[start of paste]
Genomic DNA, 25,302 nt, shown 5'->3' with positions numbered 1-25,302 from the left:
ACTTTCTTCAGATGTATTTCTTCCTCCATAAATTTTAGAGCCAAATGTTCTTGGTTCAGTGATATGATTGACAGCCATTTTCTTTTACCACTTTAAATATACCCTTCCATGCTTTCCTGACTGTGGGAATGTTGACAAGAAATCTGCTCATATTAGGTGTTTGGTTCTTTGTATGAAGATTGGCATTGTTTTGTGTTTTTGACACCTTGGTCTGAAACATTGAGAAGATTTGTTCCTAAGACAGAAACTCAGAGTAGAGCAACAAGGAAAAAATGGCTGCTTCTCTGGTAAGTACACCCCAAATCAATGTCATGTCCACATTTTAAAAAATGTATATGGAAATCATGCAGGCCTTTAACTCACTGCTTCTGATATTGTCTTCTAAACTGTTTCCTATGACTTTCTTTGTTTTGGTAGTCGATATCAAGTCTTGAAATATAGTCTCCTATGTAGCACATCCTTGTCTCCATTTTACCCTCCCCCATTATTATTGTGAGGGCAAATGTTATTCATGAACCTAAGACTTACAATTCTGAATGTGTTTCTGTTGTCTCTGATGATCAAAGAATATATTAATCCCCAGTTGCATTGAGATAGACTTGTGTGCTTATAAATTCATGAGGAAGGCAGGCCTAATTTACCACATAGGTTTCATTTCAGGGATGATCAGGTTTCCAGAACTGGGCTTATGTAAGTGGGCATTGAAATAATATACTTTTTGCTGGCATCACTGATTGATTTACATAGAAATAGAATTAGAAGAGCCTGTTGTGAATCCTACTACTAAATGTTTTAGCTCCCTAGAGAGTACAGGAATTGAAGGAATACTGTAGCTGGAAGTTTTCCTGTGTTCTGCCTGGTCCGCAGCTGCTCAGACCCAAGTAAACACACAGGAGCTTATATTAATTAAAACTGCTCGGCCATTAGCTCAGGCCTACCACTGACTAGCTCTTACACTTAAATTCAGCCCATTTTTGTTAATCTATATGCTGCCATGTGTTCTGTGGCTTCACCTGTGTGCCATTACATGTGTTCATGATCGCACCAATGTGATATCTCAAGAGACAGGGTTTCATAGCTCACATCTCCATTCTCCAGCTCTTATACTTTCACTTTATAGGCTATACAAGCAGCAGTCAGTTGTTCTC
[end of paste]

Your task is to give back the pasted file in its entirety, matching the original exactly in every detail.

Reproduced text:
Genomic DNA, 25,302 nt, shown 5'->3' with positions numbered 1-25,302 from the left:
ACTTTCTTCAGATGTATTTCTTCCTCCATAAATTTTAGAGCCAAATGTTCTTGGTTCAGTGATATGATTGACAGCCATTTTCTTTTACCACTTTAAATATACCCTTCCATGCTTTCCTGACTGTGGGAATGTTGACAAGAAATCTGCTCATATTAGGTGTTTGGTTCTTTGTATGAAGATTGGCATTGTTTTGTGTTTTTGACACCTTGGTCTGAAACATTGAGAAGATTTGTTCCTAAGACAGAAACTCAGAGTAGAGCAACAAGGAAAAAATGGCTGCTTCTCTGGTAAGTACACCCCAAATCAATGTCATGTCCACATTTTAAAAAATGTATATGGAAATCATGCAGGCCTTTAACTCACTGCTTCTGATATTGTCTTCTAAACTGTTTCCTATGACTTTCTTTGTTTTGGTAGTCGATATCAAGTCTTGAAATATAGTCTCCTATGTAGCACATCCTTGTCTCCATTTTACCCTCCCCCATTATTATTGTGAGGGCAAATGTTATTCATGAACCTAAGACTTACAATTCTGAATGTGTTTCTGTTGTCTCTGATGATCAAAGAATATATTAATCCCCAGTTGCATTGAGATAGACTTGTGTGCTTATAAATTCATGAGGAAGGCAGGCCTAATTTACCACATAGGTTTCATTTCAGGGATGATCAGGTTTCCAGAACTGGGCTTATGTAAGTGGGCATTGAAATAATATACTTTTTGCTGGCATCACTGATTGATTTACATAGAAATAGAATTAGAAGAGCCTGTTGTGAATCCTACTACTAAATGTTTTAGCTCCCTAGAGAGTACAGGAATTGAAGGAATACTGTAGCTGGAAGTTTTCCTGTGTTCTGCCTGGTCCGCAGCTGCTCAGACCCAAGTAAACACACAGGAGCTTATATTAATTAAAACTGCTCGGCCATTAGCTCAGGCCTACCACTGACTAGCTCTTACACTTAAATTCAGCCCATTTTTGTTAATCTATATGCTGCCATGTGTTCTGTGGCTTCACCTGTGTGCCATTACATGTGTTCATGATCGCACCAATGTGATATCTCAAGAGACAGGGTTTCATAGCTCACATCTCCATTCTCCAGCTCTTATACTTTCACTTTATAGGCTATACAAGCAGCAGTCAGTTGTTCTC